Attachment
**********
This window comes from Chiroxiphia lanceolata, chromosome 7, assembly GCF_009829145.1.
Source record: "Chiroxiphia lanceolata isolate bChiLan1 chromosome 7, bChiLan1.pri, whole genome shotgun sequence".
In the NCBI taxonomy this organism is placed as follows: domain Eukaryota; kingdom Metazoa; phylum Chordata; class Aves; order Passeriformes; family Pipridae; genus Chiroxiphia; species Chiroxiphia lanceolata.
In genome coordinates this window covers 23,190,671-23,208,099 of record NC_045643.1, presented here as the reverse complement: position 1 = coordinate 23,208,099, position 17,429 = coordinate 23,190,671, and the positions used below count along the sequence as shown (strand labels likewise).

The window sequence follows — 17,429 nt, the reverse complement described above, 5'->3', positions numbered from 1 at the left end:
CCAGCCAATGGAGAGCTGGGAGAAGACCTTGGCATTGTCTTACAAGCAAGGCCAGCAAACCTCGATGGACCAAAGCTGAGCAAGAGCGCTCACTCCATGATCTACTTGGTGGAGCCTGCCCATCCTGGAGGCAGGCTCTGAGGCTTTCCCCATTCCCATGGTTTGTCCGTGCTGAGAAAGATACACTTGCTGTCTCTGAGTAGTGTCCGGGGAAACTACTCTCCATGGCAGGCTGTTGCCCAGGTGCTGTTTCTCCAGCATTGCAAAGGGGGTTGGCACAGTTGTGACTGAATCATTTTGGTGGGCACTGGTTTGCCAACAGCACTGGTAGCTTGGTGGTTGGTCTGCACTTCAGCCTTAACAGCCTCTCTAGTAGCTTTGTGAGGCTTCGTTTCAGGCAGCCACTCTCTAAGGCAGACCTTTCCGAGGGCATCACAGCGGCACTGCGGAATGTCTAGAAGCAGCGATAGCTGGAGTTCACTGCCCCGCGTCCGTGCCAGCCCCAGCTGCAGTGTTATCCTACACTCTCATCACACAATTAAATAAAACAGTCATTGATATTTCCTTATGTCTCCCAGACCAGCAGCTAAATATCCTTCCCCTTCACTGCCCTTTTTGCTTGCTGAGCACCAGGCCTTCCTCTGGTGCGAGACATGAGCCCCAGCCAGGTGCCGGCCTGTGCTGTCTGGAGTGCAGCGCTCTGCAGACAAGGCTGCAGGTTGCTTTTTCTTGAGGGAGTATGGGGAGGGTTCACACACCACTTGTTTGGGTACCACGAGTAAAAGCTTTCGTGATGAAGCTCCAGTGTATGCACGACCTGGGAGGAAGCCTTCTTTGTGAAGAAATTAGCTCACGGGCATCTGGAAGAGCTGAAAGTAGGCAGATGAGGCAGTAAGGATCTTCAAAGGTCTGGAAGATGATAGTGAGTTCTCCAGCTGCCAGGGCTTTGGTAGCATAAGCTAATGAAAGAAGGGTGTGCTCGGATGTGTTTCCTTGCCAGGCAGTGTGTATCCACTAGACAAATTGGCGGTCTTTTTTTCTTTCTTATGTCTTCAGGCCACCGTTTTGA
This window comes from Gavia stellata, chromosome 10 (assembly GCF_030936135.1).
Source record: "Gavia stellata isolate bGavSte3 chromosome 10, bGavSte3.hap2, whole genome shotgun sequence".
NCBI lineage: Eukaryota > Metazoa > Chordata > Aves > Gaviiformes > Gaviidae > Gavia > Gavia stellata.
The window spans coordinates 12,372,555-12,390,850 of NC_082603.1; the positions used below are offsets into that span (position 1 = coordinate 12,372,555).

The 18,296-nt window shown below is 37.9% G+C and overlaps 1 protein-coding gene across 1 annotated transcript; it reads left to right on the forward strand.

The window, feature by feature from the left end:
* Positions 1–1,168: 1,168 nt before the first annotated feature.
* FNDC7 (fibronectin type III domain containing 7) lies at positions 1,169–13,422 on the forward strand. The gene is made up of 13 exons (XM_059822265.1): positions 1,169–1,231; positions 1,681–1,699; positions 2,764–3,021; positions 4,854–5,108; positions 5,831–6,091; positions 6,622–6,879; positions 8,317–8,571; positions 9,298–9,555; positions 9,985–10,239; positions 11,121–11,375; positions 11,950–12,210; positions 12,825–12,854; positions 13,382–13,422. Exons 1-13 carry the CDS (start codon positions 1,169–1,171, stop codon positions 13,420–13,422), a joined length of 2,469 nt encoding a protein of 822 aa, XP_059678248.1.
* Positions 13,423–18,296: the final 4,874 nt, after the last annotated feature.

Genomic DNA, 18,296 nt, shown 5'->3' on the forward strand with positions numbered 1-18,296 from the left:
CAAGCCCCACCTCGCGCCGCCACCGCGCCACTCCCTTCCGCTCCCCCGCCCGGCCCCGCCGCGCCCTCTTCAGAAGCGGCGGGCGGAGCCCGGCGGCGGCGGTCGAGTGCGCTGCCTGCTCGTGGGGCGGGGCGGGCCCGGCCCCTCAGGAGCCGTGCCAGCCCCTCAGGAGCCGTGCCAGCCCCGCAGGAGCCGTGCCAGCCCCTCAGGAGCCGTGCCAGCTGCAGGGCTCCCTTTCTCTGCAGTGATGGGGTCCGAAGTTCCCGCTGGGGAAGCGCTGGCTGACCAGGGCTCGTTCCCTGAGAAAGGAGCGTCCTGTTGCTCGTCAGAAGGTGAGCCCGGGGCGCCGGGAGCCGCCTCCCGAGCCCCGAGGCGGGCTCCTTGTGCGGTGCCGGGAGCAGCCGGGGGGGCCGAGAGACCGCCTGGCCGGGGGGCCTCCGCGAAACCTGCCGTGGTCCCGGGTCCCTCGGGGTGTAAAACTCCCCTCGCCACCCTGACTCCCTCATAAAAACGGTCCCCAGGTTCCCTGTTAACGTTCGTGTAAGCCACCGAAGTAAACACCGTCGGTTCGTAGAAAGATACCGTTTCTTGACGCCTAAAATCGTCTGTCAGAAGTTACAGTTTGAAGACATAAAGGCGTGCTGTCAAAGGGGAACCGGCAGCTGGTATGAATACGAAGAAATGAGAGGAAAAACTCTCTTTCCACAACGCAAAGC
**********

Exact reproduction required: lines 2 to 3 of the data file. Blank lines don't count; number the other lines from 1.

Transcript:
Source record: "Chiroxiphia lanceolata isolate bChiLan1 chromosome 7, bChiLan1.pri, whole genome shotgun sequence".
In the NCBI taxonomy this organism is placed as follows: domain Eukaryota; kingdom Metazoa; phylum Chordata; class Aves; order Passeriformes; family Pipridae; genus Chiroxiphia; species Chiroxiphia lanceolata.